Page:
Sunday, August 21, 2011

"All the Art That's Fit to Print (And Some That Wasn't)"

All the Art That's Fit to Print reveals the true story of the world's first Op-Ed page, a public platform that—in 1970—prefigured the Internet blogosphere. Not only did the New York Times's nonstaff bylines shatter tradition, but the pictures were revolutionary. 

Unlike anything ever seen in a newspaper, Op-Ed art became a globally influential idiom that reached beyond narrative for metaphor and changed illustration's very purpose and potential.

Jerelle Kraus, whose thirteen-year tenure as Op-Ed art director far exceeds that of any other art director or editor, unveils a riveting account of working at the Times.

Op-Ed's subject is the world, and its illustrations are created by the world's finest graphic artists. The 142 artists whose work appears in this book hail from thirty nations and five continents, and their 324 pictures-gleaned from a total of 30,000-reflect artists' common drive to communicate their creative visions and to stir our vibrant cultural-political pot.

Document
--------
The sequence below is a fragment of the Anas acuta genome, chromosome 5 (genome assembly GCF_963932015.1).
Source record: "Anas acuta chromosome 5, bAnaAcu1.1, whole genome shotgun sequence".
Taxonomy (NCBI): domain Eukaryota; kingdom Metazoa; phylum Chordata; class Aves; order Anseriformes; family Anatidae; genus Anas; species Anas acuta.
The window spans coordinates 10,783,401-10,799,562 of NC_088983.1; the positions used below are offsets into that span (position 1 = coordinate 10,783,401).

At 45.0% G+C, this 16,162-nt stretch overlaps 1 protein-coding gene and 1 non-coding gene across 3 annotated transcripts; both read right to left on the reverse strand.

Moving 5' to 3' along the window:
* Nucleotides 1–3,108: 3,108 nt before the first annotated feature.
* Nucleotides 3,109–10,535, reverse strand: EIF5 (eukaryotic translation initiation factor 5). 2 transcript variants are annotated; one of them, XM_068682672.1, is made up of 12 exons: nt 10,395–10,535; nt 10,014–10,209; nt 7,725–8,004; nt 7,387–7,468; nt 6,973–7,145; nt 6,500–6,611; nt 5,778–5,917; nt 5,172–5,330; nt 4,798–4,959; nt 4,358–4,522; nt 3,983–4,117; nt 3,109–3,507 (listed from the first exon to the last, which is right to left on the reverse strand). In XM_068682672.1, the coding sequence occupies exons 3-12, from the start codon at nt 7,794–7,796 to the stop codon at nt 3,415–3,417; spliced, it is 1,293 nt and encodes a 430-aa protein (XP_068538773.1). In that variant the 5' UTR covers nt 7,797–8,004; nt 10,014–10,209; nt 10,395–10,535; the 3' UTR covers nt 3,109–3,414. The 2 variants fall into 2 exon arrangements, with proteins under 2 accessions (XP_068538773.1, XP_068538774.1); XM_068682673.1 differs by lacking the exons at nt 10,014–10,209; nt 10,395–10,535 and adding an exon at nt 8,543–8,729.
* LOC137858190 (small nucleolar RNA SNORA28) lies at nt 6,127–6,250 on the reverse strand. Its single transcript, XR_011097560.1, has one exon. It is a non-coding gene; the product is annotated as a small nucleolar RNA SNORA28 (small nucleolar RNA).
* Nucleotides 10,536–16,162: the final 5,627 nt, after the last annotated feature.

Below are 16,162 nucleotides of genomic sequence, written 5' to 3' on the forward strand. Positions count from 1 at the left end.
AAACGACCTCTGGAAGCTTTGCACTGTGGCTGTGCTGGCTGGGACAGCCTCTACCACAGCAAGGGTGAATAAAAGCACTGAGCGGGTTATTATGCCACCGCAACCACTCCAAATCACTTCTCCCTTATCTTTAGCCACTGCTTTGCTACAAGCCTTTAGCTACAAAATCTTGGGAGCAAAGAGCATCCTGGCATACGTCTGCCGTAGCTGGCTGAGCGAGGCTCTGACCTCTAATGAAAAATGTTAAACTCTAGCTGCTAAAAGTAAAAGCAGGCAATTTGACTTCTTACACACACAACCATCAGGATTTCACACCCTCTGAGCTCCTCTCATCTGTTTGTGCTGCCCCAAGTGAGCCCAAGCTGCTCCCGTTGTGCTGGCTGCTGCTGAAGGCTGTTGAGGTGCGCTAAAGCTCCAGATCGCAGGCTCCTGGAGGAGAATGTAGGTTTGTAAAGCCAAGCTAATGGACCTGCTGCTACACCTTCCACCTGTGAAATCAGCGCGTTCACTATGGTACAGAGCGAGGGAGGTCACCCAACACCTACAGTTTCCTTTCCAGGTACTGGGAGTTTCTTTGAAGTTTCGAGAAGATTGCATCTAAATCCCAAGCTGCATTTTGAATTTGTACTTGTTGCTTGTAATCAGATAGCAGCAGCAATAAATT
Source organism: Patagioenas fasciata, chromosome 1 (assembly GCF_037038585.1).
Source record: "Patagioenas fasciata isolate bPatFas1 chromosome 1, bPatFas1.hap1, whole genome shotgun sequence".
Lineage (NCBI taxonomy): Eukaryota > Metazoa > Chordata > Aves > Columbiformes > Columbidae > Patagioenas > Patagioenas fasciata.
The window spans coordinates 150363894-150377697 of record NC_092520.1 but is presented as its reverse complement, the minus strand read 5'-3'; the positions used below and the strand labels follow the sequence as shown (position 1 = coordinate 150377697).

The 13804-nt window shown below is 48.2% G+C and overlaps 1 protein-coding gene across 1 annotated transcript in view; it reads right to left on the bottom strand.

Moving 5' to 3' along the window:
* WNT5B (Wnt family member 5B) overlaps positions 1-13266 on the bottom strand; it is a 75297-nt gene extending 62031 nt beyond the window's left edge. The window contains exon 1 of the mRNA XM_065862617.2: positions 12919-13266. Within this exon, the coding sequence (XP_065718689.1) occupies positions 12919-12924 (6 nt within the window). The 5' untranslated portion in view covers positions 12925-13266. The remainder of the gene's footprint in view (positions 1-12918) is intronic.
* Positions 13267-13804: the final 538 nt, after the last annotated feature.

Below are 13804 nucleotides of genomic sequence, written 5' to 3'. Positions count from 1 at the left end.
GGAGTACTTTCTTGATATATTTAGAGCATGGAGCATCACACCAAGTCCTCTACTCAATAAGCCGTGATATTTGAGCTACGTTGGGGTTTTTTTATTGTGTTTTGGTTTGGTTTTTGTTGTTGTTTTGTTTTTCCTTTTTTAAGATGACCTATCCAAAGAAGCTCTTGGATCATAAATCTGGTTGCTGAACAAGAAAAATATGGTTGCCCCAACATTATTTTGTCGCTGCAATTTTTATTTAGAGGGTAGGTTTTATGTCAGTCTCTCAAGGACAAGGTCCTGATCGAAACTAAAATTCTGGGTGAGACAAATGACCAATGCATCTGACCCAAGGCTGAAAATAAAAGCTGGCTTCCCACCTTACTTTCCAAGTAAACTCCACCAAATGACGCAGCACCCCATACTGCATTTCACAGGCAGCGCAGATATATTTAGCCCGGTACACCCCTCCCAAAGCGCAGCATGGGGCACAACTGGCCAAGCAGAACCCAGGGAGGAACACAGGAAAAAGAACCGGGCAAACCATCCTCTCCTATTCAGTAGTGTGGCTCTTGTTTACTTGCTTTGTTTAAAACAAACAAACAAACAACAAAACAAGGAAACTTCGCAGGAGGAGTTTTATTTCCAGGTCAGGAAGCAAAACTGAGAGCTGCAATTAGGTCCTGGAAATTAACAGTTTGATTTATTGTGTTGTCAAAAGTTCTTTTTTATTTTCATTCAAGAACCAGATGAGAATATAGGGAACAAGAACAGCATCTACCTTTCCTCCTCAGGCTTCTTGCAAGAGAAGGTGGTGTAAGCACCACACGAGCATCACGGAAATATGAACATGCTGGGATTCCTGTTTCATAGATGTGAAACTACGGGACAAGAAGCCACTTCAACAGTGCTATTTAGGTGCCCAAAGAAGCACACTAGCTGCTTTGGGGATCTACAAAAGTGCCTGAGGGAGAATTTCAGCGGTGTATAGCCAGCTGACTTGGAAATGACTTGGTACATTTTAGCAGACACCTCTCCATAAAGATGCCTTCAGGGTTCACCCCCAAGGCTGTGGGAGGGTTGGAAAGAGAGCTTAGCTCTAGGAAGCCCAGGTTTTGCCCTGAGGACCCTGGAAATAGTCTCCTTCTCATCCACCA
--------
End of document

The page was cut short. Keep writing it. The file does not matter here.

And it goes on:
Here are a few drawings featured in the book:

Brad Holland, The Junkie, 1971, The New York Times, Op-Ed Page

Roland Topor, The New York Times, Op-Ed Page

Ronald Searle, The New York Times, Op-Ed Page
Michael Mathias PrechtlHelmut Schmidt, The New York Times, Op-Ed Page

Jerelle reveals her five favorite censored art pieces, along with some backstory on why they never ran: Five images the New York Times didn't want you to see.

A short video about the Op-ed page here.

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